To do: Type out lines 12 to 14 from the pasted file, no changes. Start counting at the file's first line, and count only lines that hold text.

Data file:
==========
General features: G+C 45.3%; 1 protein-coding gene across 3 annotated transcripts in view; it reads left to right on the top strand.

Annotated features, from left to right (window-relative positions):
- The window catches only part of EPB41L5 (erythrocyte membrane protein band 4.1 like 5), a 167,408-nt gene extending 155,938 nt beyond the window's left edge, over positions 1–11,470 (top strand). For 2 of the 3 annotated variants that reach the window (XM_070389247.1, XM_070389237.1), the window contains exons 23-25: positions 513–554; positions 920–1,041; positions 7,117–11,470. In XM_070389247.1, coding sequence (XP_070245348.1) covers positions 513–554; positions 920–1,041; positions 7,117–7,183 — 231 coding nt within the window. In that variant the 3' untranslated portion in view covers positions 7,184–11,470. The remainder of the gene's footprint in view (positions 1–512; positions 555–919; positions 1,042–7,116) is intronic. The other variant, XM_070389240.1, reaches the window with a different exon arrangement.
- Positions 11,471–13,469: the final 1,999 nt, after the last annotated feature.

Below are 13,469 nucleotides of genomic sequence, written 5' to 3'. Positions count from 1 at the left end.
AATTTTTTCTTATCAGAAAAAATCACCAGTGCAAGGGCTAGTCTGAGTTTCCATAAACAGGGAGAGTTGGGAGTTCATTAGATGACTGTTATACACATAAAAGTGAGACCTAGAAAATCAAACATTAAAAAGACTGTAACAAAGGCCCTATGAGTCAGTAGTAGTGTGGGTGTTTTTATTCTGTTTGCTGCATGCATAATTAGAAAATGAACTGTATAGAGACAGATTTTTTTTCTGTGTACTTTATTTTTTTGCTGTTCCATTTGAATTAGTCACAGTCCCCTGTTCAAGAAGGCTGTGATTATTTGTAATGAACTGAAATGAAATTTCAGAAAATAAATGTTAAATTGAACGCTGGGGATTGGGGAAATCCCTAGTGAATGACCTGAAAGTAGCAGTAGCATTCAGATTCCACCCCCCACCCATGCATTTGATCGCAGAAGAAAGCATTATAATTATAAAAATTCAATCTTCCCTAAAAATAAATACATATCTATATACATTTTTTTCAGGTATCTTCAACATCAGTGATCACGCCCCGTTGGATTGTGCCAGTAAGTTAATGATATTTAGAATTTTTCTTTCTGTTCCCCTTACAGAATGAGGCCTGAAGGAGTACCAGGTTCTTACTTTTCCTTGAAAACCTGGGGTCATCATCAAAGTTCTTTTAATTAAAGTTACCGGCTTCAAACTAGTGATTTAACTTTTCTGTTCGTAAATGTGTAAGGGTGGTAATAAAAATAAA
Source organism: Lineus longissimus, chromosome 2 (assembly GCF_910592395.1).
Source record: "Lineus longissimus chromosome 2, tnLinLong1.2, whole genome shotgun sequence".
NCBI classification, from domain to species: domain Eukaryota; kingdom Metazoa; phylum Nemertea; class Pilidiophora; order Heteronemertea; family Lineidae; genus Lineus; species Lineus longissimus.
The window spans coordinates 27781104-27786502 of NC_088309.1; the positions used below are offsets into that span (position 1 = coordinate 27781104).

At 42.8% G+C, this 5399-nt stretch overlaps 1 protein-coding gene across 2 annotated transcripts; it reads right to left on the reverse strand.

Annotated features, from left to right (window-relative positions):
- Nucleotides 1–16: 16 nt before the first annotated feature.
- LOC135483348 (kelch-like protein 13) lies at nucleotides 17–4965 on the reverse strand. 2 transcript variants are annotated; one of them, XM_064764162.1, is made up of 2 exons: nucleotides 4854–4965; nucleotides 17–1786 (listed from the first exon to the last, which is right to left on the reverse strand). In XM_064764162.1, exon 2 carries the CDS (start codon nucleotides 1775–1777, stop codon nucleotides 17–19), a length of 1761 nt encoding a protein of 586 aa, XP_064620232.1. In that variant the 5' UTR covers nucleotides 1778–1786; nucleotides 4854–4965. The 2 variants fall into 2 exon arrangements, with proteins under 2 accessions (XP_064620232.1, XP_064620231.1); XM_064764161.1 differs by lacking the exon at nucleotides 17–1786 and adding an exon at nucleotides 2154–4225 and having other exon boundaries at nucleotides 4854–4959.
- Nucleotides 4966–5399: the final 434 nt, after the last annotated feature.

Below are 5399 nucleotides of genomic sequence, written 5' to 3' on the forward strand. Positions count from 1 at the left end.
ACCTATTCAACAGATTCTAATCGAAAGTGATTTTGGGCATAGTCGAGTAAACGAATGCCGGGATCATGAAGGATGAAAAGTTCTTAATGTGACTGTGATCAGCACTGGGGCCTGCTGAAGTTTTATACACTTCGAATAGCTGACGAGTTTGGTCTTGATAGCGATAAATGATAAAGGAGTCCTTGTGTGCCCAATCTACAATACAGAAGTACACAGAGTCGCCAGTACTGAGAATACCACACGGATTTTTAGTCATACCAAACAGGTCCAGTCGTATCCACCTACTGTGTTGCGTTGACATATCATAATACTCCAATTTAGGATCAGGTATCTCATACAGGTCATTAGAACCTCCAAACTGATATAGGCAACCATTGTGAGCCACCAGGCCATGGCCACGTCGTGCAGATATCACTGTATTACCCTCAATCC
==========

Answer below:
Annotated features, from left to right (window-relative positions):
- Nucleotides 1–16: 16 nt before the first annotated feature.
- LOC135483348 (kelch-like protein 13) lies at nucleotides 17–4965 on the reverse strand. 2 transcript variants are annotated; one of them, XM_064764162.1, is made up of 2 exons: nucleotides 4854–4965; nucleotides 17–1786 (listed from the first exon to the last, which is right to left on the reverse strand). In XM_064764162.1, exon 2 carries the CDS (start codon nucleotides 1775–1777, stop codon nucleotides 17–19), a length of 1761 nt encoding a protein of 586 aa, XP_064620232.1. In that variant the 5' UTR covers nucleotides 1778–1786; nucleotides 4854–4965. The 2 variants fall into 2 exon arrangements, with proteins under 2 accessions (XP_064620232.1, XP_064620231.1); XM_064764161.1 differs by lacking the exon at nucleotides 17–1786 and adding an exon at nucleotides 2154–4225 and having other exon boundaries at nucleotides 4854–4959.